Thursday, March 22, 2007

Sweet 16

We're gearing up for the big game tonight--the 32-3 Ohio State University Buckeyes vs. the Tennessee Volunteers (24-10).

The Bucks and the Vols have already played this year, with the Buckeyes eeking out a 68-66 win at home. That win was the first of 19 in a row for Ohio State, who ended the season with a Big 10 Championship (both regular season and tournament crowns) and ranked #1 in the country.

These teams have changed since that meeting in Columbus--both have gained maturity (including Greg Oden, the oldest looking 18-year old on the planet) and big game experience, so this should be a great game. We take nothing about the Big Dance for granted and know that any team can win on any given day. To help the Buckeyes pull out a win, I'll be wearing the same outfit that I donned for every Ohio State regular season football game (oh that I'd worn it on January 8th....). It works. I know this because the football team never lost while I was wearing it.

I'm not the only superstitious basketball fan out there. ESPN reports on Ohio State coach Thad Matta's little quirks:

Thad Matta takes a 32-win Ohio State team into San Antonio this week. His Buckeyes are deep, athletic, offensively explosive, defensively resolute, physically mature and mentally tough.

In other words, there are a lot of very good reasons why the Buckeyes have won 19 straight to get to this point.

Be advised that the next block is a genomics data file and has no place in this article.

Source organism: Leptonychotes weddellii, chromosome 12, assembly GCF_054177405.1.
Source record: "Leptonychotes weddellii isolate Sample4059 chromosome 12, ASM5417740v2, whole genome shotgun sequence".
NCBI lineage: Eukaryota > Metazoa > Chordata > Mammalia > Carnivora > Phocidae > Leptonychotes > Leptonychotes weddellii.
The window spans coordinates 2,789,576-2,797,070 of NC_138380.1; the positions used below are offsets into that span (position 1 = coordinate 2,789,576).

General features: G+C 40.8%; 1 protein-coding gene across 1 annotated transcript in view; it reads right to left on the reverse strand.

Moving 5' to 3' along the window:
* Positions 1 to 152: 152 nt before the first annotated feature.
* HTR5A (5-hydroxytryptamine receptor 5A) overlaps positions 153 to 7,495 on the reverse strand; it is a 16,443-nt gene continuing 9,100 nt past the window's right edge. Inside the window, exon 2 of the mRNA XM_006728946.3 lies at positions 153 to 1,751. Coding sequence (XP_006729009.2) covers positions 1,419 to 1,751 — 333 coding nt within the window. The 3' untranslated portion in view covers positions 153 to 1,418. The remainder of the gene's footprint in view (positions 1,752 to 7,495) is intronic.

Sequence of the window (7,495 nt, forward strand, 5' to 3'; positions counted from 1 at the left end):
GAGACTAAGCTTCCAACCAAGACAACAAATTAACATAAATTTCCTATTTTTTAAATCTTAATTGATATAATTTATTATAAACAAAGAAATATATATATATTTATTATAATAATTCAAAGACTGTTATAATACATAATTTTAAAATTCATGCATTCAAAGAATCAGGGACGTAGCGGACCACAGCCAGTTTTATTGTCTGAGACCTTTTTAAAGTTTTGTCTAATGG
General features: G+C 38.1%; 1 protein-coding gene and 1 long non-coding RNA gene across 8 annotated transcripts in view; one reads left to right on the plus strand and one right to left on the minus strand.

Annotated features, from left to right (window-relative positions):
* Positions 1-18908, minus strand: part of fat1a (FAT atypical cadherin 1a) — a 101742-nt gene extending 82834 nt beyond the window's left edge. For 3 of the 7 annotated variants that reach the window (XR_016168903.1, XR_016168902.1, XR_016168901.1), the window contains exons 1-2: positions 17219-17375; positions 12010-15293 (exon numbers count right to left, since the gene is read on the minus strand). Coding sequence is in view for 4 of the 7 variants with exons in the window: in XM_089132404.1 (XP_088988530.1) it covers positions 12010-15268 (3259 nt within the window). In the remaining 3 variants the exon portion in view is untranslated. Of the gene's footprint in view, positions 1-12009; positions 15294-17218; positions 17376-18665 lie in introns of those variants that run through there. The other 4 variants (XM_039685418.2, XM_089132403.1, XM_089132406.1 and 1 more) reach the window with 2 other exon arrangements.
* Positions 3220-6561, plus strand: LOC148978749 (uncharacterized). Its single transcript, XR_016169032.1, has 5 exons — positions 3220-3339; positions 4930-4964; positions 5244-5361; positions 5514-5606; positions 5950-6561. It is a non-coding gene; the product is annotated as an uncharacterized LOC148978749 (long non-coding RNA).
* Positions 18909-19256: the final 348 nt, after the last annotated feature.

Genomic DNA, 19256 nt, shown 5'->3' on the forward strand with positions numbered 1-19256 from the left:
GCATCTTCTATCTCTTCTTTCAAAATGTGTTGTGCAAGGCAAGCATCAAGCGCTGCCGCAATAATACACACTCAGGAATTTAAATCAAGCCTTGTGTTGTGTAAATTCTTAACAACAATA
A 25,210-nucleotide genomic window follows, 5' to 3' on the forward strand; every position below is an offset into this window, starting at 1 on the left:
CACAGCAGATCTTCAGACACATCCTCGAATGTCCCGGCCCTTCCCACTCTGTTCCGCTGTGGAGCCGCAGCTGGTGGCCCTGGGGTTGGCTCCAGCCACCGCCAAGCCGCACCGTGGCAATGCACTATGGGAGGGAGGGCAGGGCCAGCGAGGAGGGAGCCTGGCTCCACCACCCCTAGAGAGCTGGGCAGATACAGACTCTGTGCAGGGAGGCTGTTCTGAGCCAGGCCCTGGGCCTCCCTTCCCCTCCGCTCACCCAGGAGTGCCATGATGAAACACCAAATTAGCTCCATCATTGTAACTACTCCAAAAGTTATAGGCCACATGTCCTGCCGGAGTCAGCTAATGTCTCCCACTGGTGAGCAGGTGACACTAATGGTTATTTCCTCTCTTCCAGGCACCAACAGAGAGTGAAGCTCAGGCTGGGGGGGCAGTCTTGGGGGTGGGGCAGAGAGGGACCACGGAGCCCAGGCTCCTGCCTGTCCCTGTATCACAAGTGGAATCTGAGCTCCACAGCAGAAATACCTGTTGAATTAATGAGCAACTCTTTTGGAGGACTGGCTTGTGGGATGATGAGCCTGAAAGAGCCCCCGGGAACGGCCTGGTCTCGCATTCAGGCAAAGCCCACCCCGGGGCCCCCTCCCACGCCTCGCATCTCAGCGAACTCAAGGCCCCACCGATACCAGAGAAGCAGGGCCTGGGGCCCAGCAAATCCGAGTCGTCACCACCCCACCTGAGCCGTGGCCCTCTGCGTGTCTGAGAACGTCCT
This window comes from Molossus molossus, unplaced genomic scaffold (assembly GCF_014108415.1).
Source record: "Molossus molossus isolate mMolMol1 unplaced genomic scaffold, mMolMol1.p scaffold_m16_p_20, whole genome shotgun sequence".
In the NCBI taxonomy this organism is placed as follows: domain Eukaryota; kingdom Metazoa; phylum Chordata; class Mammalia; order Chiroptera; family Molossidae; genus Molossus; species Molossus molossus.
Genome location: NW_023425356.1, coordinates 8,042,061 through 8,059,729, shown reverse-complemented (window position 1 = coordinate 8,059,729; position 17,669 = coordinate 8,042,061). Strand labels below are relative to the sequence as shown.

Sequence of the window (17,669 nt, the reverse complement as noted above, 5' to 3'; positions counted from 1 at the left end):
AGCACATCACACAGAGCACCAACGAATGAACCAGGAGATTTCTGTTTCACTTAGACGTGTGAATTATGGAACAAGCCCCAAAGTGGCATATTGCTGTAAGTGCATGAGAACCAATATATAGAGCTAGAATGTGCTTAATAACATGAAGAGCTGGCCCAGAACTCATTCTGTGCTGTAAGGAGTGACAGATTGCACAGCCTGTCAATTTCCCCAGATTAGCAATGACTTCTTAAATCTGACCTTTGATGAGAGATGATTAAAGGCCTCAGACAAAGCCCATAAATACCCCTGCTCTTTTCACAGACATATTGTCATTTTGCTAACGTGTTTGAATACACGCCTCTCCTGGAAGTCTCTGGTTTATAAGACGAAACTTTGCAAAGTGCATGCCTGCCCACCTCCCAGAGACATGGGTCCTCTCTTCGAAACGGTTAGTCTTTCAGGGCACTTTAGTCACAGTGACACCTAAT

But judging from Matta's behavior, it could all go to hell in a heartbeat without a stick of chewing gum.

Before every game, he has to have a piece of Juicy Fruit or Orbit -- "I don't know which one he chews currently," associate head coach John Groce said -- presented to him by a team manager. Matta has to unwrap it himself, then wad up the wrapper, then shoot it into the trash can behind the bench.

Every game. Without fail. Lest the Earth split open and swallow him on the spot.

Or maybe it's the tie choice that has kept the Buckeyes rolling. Before each game, Matta's daughters, 8-year-old Ali and 6-year-old Emily, have to pick out dad's neckwear.

"Sometimes it might not match," Groce said. "But if it doesn't, that's OK."

At this point, Matta would wear a maize-and-blue tie if his daughters selected it. There is no going against the established ritual.

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